Thoughts About Sound

I started reading “Tell No One” by Harlan Coben last night (it was adapted into a great French movie by the way), and I came across this paragraph in chapter one that really got to me:

“But I remembered how the laugh and the howl and the splash would ripple and echo in the stillness of our lake, and I wondered if ripples and echoes like those ever fully die away, if somewhere in the woods my father’s joyful yelps still bounced quietly off the trees. Silly thought, but there you go.”

It was only the first chapter, but it stuck in my brain deep enough that I had to stop reading after I finished the chapter.

Now, I know that it is kind of a silly thought knowing that sounds do in fact dissipate, but what if conditions are ideal. What if you make a sound in a perfect room that does not absorb any of it; will the sound keep going forever? The sound will bounce off the walls, but what will happen next?

Will it bounce back as the same sound that bounced in?
Does it just expand enough that it’s so faint that we can’t hear, but still exists?

No matter how cool I think it would be if every sound ever made was still floating around somewhere, in one way or another, up in the sky, I think it could be possible if conditions are perfect.

First, sound is a wave, but it also emanates in every direction from the source. So, the sound is expanding in every direction and therefore losing intensity just by being emitted.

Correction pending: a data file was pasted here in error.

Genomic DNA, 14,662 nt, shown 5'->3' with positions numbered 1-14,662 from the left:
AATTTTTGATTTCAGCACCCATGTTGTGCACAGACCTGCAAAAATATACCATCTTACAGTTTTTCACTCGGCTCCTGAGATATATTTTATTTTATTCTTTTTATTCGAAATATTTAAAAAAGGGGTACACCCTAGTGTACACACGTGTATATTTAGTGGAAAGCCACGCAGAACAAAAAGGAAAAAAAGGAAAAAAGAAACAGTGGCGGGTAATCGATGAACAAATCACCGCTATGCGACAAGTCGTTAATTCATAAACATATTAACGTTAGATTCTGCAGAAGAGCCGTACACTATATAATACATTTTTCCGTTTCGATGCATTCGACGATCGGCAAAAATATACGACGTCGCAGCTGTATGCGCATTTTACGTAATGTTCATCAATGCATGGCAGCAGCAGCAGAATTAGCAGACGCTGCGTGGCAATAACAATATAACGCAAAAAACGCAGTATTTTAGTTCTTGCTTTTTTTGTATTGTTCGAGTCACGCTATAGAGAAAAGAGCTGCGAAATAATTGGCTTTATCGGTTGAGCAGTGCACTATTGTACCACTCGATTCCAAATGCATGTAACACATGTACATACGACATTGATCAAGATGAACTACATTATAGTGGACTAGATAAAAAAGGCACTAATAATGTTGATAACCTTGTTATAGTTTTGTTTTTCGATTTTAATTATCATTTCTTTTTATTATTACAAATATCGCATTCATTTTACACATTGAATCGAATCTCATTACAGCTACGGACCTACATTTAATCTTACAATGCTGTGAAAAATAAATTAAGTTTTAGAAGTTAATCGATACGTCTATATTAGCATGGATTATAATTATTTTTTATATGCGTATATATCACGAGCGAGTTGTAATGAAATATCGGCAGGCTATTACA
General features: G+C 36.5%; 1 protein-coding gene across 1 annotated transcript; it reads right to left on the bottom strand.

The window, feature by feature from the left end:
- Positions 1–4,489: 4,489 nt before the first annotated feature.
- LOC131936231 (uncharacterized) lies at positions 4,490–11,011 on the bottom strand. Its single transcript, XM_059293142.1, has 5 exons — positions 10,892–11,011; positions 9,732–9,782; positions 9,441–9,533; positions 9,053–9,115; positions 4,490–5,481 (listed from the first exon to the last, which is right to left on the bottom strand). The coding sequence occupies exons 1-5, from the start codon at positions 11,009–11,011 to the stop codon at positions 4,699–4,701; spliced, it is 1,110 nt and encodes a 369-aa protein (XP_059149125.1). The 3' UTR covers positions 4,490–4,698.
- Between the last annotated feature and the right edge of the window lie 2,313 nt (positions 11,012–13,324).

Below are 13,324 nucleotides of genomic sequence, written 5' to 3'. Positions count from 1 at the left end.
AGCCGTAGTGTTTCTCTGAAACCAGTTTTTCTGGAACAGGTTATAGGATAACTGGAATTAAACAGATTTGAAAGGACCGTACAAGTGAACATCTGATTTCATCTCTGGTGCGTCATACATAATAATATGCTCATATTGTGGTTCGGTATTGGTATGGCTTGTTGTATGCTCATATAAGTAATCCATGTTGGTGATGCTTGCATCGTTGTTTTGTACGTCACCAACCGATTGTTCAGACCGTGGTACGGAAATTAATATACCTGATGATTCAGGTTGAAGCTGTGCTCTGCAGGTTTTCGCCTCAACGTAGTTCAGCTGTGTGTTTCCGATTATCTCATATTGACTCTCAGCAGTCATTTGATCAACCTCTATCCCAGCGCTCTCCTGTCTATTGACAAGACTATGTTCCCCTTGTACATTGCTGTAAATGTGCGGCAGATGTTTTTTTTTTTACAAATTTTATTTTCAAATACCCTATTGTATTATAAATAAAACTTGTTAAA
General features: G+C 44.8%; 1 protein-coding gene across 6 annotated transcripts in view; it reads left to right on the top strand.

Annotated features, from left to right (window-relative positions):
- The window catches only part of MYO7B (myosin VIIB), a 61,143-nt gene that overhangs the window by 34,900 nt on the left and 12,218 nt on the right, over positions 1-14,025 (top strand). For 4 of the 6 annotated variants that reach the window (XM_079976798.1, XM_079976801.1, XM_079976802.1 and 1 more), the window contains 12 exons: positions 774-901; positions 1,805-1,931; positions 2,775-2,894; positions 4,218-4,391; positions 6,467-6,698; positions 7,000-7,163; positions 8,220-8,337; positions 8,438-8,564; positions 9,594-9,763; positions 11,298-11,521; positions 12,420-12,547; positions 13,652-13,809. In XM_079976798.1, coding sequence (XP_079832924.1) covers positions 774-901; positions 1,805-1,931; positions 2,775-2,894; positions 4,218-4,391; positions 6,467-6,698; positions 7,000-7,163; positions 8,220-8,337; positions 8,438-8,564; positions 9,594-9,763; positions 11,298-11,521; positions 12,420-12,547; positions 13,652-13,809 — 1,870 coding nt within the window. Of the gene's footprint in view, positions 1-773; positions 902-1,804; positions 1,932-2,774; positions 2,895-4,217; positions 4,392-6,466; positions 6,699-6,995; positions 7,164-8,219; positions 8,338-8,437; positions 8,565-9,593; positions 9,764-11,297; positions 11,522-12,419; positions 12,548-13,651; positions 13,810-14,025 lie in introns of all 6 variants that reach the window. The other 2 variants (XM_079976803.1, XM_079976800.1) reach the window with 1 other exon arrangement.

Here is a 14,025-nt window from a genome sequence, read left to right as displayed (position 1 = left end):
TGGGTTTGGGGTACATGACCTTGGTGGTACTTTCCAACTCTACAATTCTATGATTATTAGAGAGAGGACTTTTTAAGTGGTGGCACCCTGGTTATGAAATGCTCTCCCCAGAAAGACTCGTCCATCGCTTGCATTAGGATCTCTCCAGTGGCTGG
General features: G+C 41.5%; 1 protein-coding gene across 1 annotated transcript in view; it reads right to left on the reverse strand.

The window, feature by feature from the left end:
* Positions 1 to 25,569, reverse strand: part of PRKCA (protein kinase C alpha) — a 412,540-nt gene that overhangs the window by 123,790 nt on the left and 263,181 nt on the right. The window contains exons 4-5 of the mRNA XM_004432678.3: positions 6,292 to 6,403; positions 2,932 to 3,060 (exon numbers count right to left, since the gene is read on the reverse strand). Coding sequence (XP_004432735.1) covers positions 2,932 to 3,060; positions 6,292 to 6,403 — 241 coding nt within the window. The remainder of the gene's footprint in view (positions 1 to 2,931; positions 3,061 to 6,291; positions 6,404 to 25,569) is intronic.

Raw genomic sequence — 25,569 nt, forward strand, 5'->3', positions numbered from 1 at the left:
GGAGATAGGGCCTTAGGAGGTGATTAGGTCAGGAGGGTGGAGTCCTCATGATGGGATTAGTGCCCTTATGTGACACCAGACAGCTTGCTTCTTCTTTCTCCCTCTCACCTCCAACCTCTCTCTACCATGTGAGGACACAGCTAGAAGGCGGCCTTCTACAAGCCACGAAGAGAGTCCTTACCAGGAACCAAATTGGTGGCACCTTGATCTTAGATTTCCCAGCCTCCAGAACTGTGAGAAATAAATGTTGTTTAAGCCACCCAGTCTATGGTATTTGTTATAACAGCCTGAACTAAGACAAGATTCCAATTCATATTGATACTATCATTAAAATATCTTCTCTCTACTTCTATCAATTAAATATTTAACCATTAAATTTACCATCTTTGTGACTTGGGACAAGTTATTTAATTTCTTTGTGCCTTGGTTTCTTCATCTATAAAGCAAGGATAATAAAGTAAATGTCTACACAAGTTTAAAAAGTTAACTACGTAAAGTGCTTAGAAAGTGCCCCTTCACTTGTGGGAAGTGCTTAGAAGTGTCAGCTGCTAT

Next comes the point when the sound is reflected. Now, we are assuming that the room is ideal and the wall will not absorb any of it. I believe that there is a least one example that could keep the sound alive. This is shown in my brilliant picture below.

Sound Diagram

Imagine that the circle is actually a sphere with all the “sound” lines coming from every point except from the point of attachment. When it hits the wall is where things get tricky. If the wave hits at the crest (top of the wave) or trough (bottom), it should bounce back directly to the source and then back and forth forever (in my mind) as long as the source is of ideal material.

Now, if the wave hits the wall when it’s at some other point in between the crest or trough, it will bounce in any number of directions. That’s when the sound wave gets diffused by contact of various wave pieces going in those different directions and therefore the wave is eventually destroyed.

From my example, it all depends on the relation of the distance of the wall from the source and the frequency of the sound wave. Conditions have to be extremely ideal, so I would say that even with ideal material, it is unlikely for the sound to continue. And even though this could never happen for real, the nerd in me enjoyed thinking about this problem.

I would love to hear what everyone thinks about my theory or what your theories might be.